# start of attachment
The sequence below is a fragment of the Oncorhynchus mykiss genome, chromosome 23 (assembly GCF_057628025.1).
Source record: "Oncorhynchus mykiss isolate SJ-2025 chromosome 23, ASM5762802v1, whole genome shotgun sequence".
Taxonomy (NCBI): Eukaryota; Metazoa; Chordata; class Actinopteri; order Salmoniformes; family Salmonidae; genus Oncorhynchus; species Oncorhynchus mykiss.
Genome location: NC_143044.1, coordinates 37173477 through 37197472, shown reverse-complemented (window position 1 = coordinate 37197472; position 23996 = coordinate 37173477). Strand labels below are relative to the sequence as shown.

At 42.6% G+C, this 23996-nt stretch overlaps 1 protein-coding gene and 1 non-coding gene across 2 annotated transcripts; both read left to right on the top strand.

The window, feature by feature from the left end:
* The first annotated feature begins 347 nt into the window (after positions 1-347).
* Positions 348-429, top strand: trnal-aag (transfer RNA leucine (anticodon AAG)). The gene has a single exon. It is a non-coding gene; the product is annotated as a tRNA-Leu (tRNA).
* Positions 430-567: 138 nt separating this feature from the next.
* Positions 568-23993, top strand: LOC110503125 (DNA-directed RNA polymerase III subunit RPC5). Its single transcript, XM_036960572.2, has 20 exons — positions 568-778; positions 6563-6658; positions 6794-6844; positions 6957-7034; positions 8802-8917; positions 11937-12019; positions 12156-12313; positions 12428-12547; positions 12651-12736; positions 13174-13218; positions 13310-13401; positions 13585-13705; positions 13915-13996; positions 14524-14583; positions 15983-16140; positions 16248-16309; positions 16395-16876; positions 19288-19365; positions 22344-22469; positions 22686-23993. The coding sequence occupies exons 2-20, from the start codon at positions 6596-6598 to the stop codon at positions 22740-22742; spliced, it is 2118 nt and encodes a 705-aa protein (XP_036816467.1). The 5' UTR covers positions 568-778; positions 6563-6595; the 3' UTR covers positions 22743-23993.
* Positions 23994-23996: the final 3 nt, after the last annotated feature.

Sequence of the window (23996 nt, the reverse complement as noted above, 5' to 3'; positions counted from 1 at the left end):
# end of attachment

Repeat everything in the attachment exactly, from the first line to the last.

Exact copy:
The sequence below is a fragment of the Oncorhynchus mykiss genome, chromosome 23 (assembly GCF_057628025.1).
Source record: "Oncorhynchus mykiss isolate SJ-2025 chromosome 23, ASM5762802v1, whole genome shotgun sequence".
Taxonomy (NCBI): Eukaryota; Metazoa; Chordata; class Actinopteri; order Salmoniformes; family Salmonidae; genus Oncorhynchus; species Oncorhynchus mykiss.
Genome location: NC_143044.1, coordinates 37173477 through 37197472, shown reverse-complemented (window position 1 = coordinate 37197472; position 23996 = coordinate 37173477). Strand labels below are relative to the sequence as shown.

At 42.6% G+C, this 23996-nt stretch overlaps 1 protein-coding gene and 1 non-coding gene across 2 annotated transcripts; both read left to right on the top strand.

The window, feature by feature from the left end:
* The first annotated feature begins 347 nt into the window (after positions 1-347).
* Positions 348-429, top strand: trnal-aag (transfer RNA leucine (anticodon AAG)). The gene has a single exon. It is a non-coding gene; the product is annotated as a tRNA-Leu (tRNA).
* Positions 430-567: 138 nt separating this feature from the next.
* Positions 568-23993, top strand: LOC110503125 (DNA-directed RNA polymerase III subunit RPC5). Its single transcript, XM_036960572.2, has 20 exons — positions 568-778; positions 6563-6658; positions 6794-6844; positions 6957-7034; positions 8802-8917; positions 11937-12019; positions 12156-12313; positions 12428-12547; positions 12651-12736; positions 13174-13218; positions 13310-13401; positions 13585-13705; positions 13915-13996; positions 14524-14583; positions 15983-16140; positions 16248-16309; positions 16395-16876; positions 19288-19365; positions 22344-22469; positions 22686-23993. The coding sequence occupies exons 2-20, from the start codon at positions 6596-6598 to the stop codon at positions 22740-22742; spliced, it is 2118 nt and encodes a 705-aa protein (XP_036816467.1). The 5' UTR covers positions 568-778; positions 6563-6595; the 3' UTR covers positions 22743-23993.
* Positions 23994-23996: the final 3 nt, after the last annotated feature.

Sequence of the window (23996 nt, the reverse complement as noted above, 5' to 3'; positions counted from 1 at the left end):